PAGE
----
In wider Birmingham, The Salvation Army runs  a Lifehouse on Shadwell Street (providing accommodation for more than 70 people experiencing homelessness), the Aston 614 Youth Project on Gladstone Street, Chaplaincy at Birmingham airport and another church (or ‘corps’) at Erdington. 

The Salvation Army also works closely with other churches in the city. Birmingham Citadel’s opening ceremony in 1892 included representatives from other Christian Church denominations. Peter Forrest, The Salvation Army Divisional lead said: “Today, The Salvation Army partners with St Chad’s Roman Catholic Cathedral in Birmingham at The Sanctuary in Shadwell Street. The churches serve together for Asylum seekers that have no recourse to public funds, providing English lessons and practical help, where needed. The Salvation Army takes its place alongside the other Christian churches to challenge and encourage society to care for human kind and share their faith in Christ’s name.”

Captain Clare Allman, who leads with her husband at the Birmingham Citadel said: “Just as the same in 1892, The Salvation Army is still dedicated to caring for the local community, there are still people in need and who are crying out for hope. The stories I know of continue to be heart-breaking, but also radical and life-transforming. These same people are ready to help others to move on with their lives and build a future. 

“Unfortunately, the examples of human need haven’t changed since Booth’s time. However, as Booth said, ‘We will fight’* and we have good news of hope, for everyone. We would love to see people at our free city-centre concerts. All are invited to attend and listen”.

Opening of Salvation Army Birmingham Citadel in 1892

It was Eva Booth, daughter of the founders of The Salvation Army that opened Birmingham Citadel in September 1892, in Corporation Street. On the 12 September, Eva Booth, the Field Commander of The Salvation Army took possession of the building from the architect. Later in the morning, people gathered for the opening service, the building was jammed with several thousand people, with many unable to gain access inside.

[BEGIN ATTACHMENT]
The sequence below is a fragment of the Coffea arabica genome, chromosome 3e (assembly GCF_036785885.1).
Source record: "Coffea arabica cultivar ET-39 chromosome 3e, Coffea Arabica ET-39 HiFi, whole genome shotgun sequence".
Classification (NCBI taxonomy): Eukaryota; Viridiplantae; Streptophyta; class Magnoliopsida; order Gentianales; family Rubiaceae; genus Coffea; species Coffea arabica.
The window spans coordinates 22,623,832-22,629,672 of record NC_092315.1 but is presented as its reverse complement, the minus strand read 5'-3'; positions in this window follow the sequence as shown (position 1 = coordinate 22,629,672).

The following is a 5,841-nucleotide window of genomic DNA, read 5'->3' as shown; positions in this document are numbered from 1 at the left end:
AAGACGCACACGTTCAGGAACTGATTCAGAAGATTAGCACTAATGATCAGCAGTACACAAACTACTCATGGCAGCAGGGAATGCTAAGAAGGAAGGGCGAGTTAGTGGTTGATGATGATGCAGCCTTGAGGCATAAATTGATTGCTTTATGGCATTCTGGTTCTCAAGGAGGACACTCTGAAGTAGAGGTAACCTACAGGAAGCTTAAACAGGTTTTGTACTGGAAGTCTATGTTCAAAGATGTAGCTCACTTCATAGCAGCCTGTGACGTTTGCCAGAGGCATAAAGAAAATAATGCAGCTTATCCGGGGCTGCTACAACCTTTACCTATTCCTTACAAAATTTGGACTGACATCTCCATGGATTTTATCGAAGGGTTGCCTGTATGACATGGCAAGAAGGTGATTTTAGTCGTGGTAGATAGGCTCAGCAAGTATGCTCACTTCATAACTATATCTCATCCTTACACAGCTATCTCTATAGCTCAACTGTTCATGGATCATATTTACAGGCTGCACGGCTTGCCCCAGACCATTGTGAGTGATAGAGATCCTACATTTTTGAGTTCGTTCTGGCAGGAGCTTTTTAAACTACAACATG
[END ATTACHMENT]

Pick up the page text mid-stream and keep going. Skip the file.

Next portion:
The worship was accompanied by The Salvation Army band from Burton upon Trent. The 34 band members travelled from Burton and left a collection in aid of the new church. Over 1000 people gave themselves to God at that first opening meeting. 

Birmingham Citadel’s weekly open-air and church meetings drew crowds of several thousand in 1914. According to a Salvation Army publication** from the time, the open-air meetings held throughout the year were well-known in Birmingham: “These are held on the public thoroughfares and lesser streets every Sunday and almost every night of the week throughout the four seasons of the year…[at the Bullring] The Army is able to preach the Gospel by music and song and testimony and exhortation to hundreds of people who have no desire to enter a place of worship, and who have come to regard this particular Meeting as their ‘Church’”. 

Since its early days social action has been central to The Salvation Army’s Christian faith. In 1885, Salvationists successfully campaigned for the age of consent to be raised from 13 to 16 and in 1890 the church and charity opened the UK’s first labour exchange.

In UK and Republic of Ireland The Salvation Army’s work includes more than 800 community churches and social centres offering compassionate support, a listening ear.